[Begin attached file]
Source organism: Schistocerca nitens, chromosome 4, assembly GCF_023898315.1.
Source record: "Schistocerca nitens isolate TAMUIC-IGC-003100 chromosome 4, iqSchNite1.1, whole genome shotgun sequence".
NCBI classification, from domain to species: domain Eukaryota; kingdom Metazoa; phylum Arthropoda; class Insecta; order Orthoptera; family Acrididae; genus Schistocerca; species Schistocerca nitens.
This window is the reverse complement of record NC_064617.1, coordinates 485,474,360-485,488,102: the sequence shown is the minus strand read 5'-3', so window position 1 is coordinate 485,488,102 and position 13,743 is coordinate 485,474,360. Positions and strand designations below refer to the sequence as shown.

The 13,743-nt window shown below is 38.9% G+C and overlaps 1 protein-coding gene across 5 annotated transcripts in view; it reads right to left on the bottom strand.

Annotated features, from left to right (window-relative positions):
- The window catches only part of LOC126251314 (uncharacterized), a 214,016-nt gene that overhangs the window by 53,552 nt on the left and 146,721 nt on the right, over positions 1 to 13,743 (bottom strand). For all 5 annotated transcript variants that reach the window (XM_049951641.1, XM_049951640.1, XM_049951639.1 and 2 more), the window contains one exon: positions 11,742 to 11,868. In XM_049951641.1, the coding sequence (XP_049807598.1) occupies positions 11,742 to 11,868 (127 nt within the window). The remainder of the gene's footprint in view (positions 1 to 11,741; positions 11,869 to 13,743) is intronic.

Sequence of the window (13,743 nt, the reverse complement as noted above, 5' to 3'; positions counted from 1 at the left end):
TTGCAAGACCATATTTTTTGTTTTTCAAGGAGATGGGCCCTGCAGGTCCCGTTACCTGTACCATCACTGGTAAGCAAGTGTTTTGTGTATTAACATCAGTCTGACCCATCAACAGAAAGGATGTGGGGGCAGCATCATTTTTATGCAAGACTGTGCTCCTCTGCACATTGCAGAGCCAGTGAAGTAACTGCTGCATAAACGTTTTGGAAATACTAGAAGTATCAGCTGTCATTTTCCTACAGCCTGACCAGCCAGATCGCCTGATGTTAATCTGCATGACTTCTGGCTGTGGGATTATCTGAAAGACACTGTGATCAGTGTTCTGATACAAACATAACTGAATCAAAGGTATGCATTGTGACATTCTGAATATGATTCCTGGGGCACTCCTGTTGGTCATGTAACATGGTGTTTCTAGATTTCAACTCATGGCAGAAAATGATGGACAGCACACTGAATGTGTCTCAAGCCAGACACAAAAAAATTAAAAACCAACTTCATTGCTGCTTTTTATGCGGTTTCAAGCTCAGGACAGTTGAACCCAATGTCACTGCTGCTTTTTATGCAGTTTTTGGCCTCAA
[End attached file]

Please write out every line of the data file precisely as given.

Source organism: Schistocerca nitens, chromosome 4, assembly GCF_023898315.1.
Source record: "Schistocerca nitens isolate TAMUIC-IGC-003100 chromosome 4, iqSchNite1.1, whole genome shotgun sequence".
NCBI classification, from domain to species: domain Eukaryota; kingdom Metazoa; phylum Arthropoda; class Insecta; order Orthoptera; family Acrididae; genus Schistocerca; species Schistocerca nitens.
This window is the reverse complement of record NC_064617.1, coordinates 485,474,360-485,488,102: the sequence shown is the minus strand read 5'-3', so window position 1 is coordinate 485,488,102 and position 13,743 is coordinate 485,474,360. Positions and strand designations below refer to the sequence as shown.

The 13,743-nt window shown below is 38.9% G+C and overlaps 1 protein-coding gene across 5 annotated transcripts in view; it reads right to left on the bottom strand.

Annotated features, from left to right (window-relative positions):
- The window catches only part of LOC126251314 (uncharacterized), a 214,016-nt gene that overhangs the window by 53,552 nt on the left and 146,721 nt on the right, over positions 1 to 13,743 (bottom strand). For all 5 annotated transcript variants that reach the window (XM_049951641.1, XM_049951640.1, XM_049951639.1 and 2 more), the window contains one exon: positions 11,742 to 11,868. In XM_049951641.1, the coding sequence (XP_049807598.1) occupies positions 11,742 to 11,868 (127 nt within the window). The remainder of the gene's footprint in view (positions 1 to 11,741; positions 11,869 to 13,743) is intronic.

Sequence of the window (13,743 nt, the reverse complement as noted above, 5' to 3'; positions counted from 1 at the left end):
TTGCAAGACCATATTTTTTGTTTTTCAAGGAGATGGGCCCTGCAGGTCCCGTTACCTGTACCATCACTGGTAAGCAAGTGTTTTGTGTATTAACATCAGTCTGACCCATCAACAGAAAGGATGTGGGGGCAGCATCATTTTTATGCAAGACTGTGCTCCTCTGCACATTGCAGAGCCAGTGAAGTAACTGCTGCATAAACGTTTTGGAAATACTAGAAGTATCAGCTGTCATTTTCCTACAGCCTGACCAGCCAGATCGCCTGATGTTAATCTGCATGACTTCTGGCTGTGGGATTATCTGAAAGACACTGTGATCAGTGTTCTGATACAAACATAACTGAATCAAAGGTATGCATTGTGACATTCTGAATATGATTCCTGGGGCACTCCTGTTGGTCATGTAACATGGTGTTTCTAGATTTCAACTCATGGCAGAAAATGATGGACAGCACACTGAATGTGTCTCAAGCCAGACACAAAAAAATTAAAAACCAACTTCATTGCTGCTTTTTATGCGGTTTCAAGCTCAGGACAGTTGAACCCAATGTCACTGCTGCTTTTTATGCAGTTTTTGGCCTCAA